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Special Issue "Silymarin and Derivatives: From Biosynthesis to Health Benefits"

A special issue of Molecules (ISSN 1420-3049). This special issue belongs to the section "Natural Products Chemistry".

Deadline for manuscript submissions: 31 March 2019

Special Issue Editor

Guest Editor
Prof. Dominique Delmas

INSERM Research Center U1231 – “Cancer and Adpatative Immune Response” Team, “Bioactive Molecules and Health” research group, Dijon, France
E-Mail
Interests: polyhenols; flavonoids; degenerative age-related diseases; inflammation; cancers; chemosensitization; lipid metabolism

Special Issue Information

Dear Colleagues,

Numerous epidemiological studies show that some nutrients may protect against vascular diseases, cancers, degenerative diseases, and associated inflammatory effects. Among these compounds, flavonolignans are a family of natural products present in plants, composed of a flavonoid moiety and a phenylpropanoid or lignan part, that could contribute to the development of new strategies to fight various modern pathologies. In this context, one of the most important compounds among flavonolignans is silymarin which is extracted from milk thistle seeds and could act as a chemopreventive compound or a therapeutic adjuvant.

This Special Issue will cover areas related to the biosynthesis of silymarin and its derivatives, its bioavailability, and its health benefits. More particularly, this Special Issue will highlight the biological properties of silymarin and its derivatives in major fields in terms of public health, including cardiovascular diseases, metabolic syndrome, cancers, degenerative age-related diseases, and inflammatory and immune pathologies.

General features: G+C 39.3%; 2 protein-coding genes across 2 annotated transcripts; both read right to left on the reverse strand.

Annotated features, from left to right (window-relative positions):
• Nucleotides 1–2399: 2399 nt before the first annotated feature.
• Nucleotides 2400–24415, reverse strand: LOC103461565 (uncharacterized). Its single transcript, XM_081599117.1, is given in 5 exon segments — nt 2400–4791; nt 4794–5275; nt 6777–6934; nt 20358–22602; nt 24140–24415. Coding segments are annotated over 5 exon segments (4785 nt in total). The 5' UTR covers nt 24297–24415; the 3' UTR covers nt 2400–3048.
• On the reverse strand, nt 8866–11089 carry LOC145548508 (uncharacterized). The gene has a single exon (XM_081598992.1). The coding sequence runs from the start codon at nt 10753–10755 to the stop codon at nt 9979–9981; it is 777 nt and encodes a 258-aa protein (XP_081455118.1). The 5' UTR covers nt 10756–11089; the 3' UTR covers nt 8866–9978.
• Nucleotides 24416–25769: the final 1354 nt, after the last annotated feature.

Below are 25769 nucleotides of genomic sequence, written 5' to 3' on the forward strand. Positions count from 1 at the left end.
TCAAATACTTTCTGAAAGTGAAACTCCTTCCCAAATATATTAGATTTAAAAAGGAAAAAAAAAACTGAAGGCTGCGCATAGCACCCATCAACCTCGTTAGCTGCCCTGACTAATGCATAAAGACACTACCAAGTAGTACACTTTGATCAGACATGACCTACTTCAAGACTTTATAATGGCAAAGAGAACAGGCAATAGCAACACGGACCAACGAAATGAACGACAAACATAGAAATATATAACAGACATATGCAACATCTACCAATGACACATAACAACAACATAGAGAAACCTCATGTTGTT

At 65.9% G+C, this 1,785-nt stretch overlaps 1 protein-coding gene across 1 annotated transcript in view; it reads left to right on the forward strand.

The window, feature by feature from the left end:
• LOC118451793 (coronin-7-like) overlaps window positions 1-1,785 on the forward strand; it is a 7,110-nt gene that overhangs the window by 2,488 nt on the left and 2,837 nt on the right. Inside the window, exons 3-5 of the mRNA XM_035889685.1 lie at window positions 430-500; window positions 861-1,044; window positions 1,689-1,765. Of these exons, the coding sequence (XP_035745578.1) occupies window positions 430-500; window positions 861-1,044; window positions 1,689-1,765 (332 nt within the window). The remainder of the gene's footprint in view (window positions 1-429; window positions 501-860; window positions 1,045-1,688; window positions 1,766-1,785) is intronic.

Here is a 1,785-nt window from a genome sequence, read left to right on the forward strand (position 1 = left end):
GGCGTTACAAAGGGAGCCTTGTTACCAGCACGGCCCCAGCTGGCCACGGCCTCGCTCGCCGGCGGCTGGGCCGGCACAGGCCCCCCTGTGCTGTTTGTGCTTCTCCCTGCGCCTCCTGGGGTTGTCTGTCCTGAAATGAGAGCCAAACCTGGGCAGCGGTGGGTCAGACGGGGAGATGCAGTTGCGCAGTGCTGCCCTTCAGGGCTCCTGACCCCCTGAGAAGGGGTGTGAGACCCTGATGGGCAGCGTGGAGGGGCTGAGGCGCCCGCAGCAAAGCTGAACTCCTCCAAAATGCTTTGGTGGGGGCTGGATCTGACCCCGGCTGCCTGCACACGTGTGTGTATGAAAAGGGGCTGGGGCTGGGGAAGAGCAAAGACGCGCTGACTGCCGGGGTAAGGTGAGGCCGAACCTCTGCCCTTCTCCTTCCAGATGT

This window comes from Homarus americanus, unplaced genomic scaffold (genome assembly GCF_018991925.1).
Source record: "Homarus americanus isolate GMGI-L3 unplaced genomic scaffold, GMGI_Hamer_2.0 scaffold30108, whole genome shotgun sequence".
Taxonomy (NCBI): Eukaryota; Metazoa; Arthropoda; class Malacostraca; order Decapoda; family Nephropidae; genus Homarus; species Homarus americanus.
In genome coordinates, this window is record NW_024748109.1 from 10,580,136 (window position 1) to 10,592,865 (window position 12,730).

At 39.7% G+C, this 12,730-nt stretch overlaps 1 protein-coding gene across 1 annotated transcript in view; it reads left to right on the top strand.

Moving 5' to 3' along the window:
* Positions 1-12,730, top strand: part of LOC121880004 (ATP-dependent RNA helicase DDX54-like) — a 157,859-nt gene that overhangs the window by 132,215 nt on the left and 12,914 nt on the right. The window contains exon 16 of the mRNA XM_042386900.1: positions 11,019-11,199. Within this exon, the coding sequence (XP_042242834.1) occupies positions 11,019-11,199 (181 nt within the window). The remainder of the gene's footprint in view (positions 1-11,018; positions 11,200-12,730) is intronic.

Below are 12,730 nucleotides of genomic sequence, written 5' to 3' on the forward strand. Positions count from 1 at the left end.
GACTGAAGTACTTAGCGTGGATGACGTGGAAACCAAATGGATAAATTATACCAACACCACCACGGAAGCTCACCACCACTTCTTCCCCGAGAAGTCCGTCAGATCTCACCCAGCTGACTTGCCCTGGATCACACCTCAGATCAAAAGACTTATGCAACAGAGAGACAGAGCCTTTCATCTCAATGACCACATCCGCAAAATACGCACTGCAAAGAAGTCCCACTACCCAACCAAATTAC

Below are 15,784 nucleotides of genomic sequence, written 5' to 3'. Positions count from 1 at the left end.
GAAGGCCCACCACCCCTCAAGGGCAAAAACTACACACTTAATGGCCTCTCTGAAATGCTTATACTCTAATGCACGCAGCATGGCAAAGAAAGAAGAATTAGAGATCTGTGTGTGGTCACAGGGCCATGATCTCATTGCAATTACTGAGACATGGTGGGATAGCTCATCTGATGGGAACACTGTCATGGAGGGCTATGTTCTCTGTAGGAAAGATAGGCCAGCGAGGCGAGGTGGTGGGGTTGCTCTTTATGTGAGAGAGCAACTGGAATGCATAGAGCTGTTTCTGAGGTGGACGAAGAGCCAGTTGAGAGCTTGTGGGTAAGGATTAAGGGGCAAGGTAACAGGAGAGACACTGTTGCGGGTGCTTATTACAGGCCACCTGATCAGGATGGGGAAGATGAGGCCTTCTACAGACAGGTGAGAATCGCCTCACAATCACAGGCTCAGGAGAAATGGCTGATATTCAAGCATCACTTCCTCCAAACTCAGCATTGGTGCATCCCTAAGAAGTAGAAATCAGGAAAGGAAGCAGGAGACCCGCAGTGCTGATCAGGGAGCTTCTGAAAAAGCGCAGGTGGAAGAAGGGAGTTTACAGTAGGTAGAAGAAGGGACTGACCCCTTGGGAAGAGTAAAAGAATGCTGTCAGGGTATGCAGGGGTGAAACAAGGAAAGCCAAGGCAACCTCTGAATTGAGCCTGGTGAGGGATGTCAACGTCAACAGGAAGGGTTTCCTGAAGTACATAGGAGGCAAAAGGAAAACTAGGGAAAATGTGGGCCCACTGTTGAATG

I cordially invite authors to contribute original articles, as well as review articles, that will give the readers of Molecules an updated and new perspective about silymarin and its derivatives, helping establish new interests in the development of natural compounds for health.

Prof. Dominique Delmas
Guest Editor

Manuscript Submission Information

Manuscripts should be submitted online at www.mdpi.com by registering and logging in to this website. Once you are registered, click here to go to the submission form. Manuscripts can be submitted until the deadline. All papers will be peer-reviewed. Accepted papers will be published continuously in the journal (as soon as accepted) and will be listed together on the special issue website. Research articles, review articles as well as short communications are invited. For planned papers, a title and short abstract (about 100 words) can be sent to the Editorial Office for announcement on this website.